Anyway, Bo, the dog that is, came to live with us “for a week or so” a couple of months ago. My friend Nicole is a dog-fostering wonder, but she had something like five dogs in her house at the time, and needed a hand you see. Truth is, I’d seen this dog’s picture, and sort of fell for him. I’m a sucker for a hard-luck story. Bo had been in the shelter for a while, and the staff adored him, but nobody would even consider him because of his face. He had a skin condition as a pup, lots of Prednisone and stuff, and his face is full of scars. I call it character. Some people assumed he was a fighting dog, which is laughable once you meet him. But even when the staff at the Franklin County shelter told people this was the best dog for them, they wanted no part of the little guy (okay, “little” is relative, he’s about 50lbs now, but short).

John and I (my husband John, the bass player for the Stone Age Romeos and dog fanatic), well we’d been sort of planning to maybe foster a dog or so in August. His son is going off to college, and we figured it’d be less chaotic that way. Still, that face… So I posted that sweet face on my Facebook (which, you know, is where you should post faces, right?), and nobody adopted him even though he was on Death Row and so sweet! Then Nic asked for a volunteer to take him for a week while she cleared her house of some dogs (she is fast at getting them good homes!). We knew this was all part of her evil plan to drag us into the foster world, but oooh, that FACE! We filled out paperwork with 2PawsUp, a great foster organization in the Raleigh area, and got ready for our week of Bo.

At the pound, John texted me pictures of the dog on his lap. I was at work, wishing I was there, but I knew he was in love. I’ve seen that look before. He brought Bo home to our two dogs, and realized that the one little problem (Bo was NOT neutered!) was not so little… Bo was pretty fond of sniffing our female hound doggie Misha, and while she was thrilled to have a new playmate, this did not go over well with her Alpha self. There was also the spraying our door-frame thing, which, you know, is at least better with dogs than cats, but still not a pleasant habit. At our urging, his surgery was scheduled within days. We prayed this would fix the few trouble spots, because he really is a super sweet dog!

And hooray! His sniffing/humping problem went away almost entirely, and in a day or two he was romping with Misha in his Cone of Shame, happy as, well, happy as a dog rescued from Death Row could be I suppose! Anyway, Nicole stayed in close touch, and gave me great advice on how to “whore him out” to potential owners. We took him everywhere, and I told his story many times, and people loved him, but they never called. I brought him to an adoption event for foster dogs, but everyone there was fostering or full already it seemed, serious dog people tend to do that…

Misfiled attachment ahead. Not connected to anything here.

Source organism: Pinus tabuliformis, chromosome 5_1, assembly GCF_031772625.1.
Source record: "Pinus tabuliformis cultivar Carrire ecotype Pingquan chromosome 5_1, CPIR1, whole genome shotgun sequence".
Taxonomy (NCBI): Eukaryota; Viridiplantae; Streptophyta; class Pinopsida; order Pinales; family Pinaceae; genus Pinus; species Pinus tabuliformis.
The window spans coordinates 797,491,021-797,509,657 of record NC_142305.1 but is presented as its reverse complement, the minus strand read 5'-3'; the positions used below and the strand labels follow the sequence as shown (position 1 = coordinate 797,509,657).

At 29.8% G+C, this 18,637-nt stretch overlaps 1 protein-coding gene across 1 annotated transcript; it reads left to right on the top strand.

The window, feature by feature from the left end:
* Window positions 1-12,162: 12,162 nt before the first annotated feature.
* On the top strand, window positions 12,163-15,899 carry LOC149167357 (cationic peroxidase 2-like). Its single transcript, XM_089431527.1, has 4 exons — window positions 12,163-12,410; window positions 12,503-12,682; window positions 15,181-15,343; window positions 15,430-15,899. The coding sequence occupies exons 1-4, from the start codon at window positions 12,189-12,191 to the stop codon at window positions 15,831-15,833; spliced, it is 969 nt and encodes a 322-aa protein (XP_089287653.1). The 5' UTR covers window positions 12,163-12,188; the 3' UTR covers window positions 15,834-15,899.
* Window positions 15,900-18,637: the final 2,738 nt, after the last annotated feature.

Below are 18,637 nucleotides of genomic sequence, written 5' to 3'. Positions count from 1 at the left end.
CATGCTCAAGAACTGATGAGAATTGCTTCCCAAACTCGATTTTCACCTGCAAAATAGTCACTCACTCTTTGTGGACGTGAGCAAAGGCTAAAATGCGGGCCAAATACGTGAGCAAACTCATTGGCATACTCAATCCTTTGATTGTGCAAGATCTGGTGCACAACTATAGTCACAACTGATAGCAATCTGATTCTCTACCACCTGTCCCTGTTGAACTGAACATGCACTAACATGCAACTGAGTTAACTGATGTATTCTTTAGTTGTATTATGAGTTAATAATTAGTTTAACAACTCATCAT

Anyway, John and I have one of those relationships where neither of us wants to be the boss, so we end up waiting for the other one to say something, and we try to be agreeable but we end up bickering over those weird gaps in conversations. It’s pretty normal from what I see out there. So we’d have these conversations…

Me: So… I mean, he really is a great dog. What if…
John: I know, he’s so awesome. But if we kept him, we couldn’t save any other dogs. I want to save all the dogs I can.
Me: Sigh. I know, you’re right. We got into this to help as much as we can.
John: Sigh.  

So yeah, that. Plus the taunting of friends and family who will tell you eagerly they KNEW we were going to keep this dog. I hate you people. No, not really, sheesh. But it did make it hard for two stubborn people to admit “defeat” and just take the damn dog, you know. A week or so ago, we finally managed to admit it to one another out loud, but I knew John was still feeling a little defeated, so I posted this on his Facebook wall:


The Likes poured in, and that was that. And yes, people are still hollering the “I told you so”s at us, but what the heck, they’re right, they really DID tell us so. And John did in fact make this his profile picture, and Bo has a fancy new collar and tag, and hey, a very happy family to go with his glorious face.


Day Two


579743Today’s prompt is from NaPoWriMo on Facebook:

Write from the perspective of an animal.

I chose a subject very near and dear to my heart. If you share this love, please consider checking out the SPCA, and see how you can help!



When the humans come
The older ones read the sign on my door
That says I’m older too, and may take a little work
They shake their heads and walk away

When the humans come
The children notice me, and smile and reach
And call my name as if I’m someone special
Until their parents take their smiles away

When the humans come
The volunteers bring me food and love
And tell me I’m okay and I’m safe for now
Before they move on to the next cage over

When the humans leave
The sounds of all the others flood my ears
And my nose breathes in their fears and sorrows
And I wait for tomorrow for the humans to come

~Liesl Dineen, 2014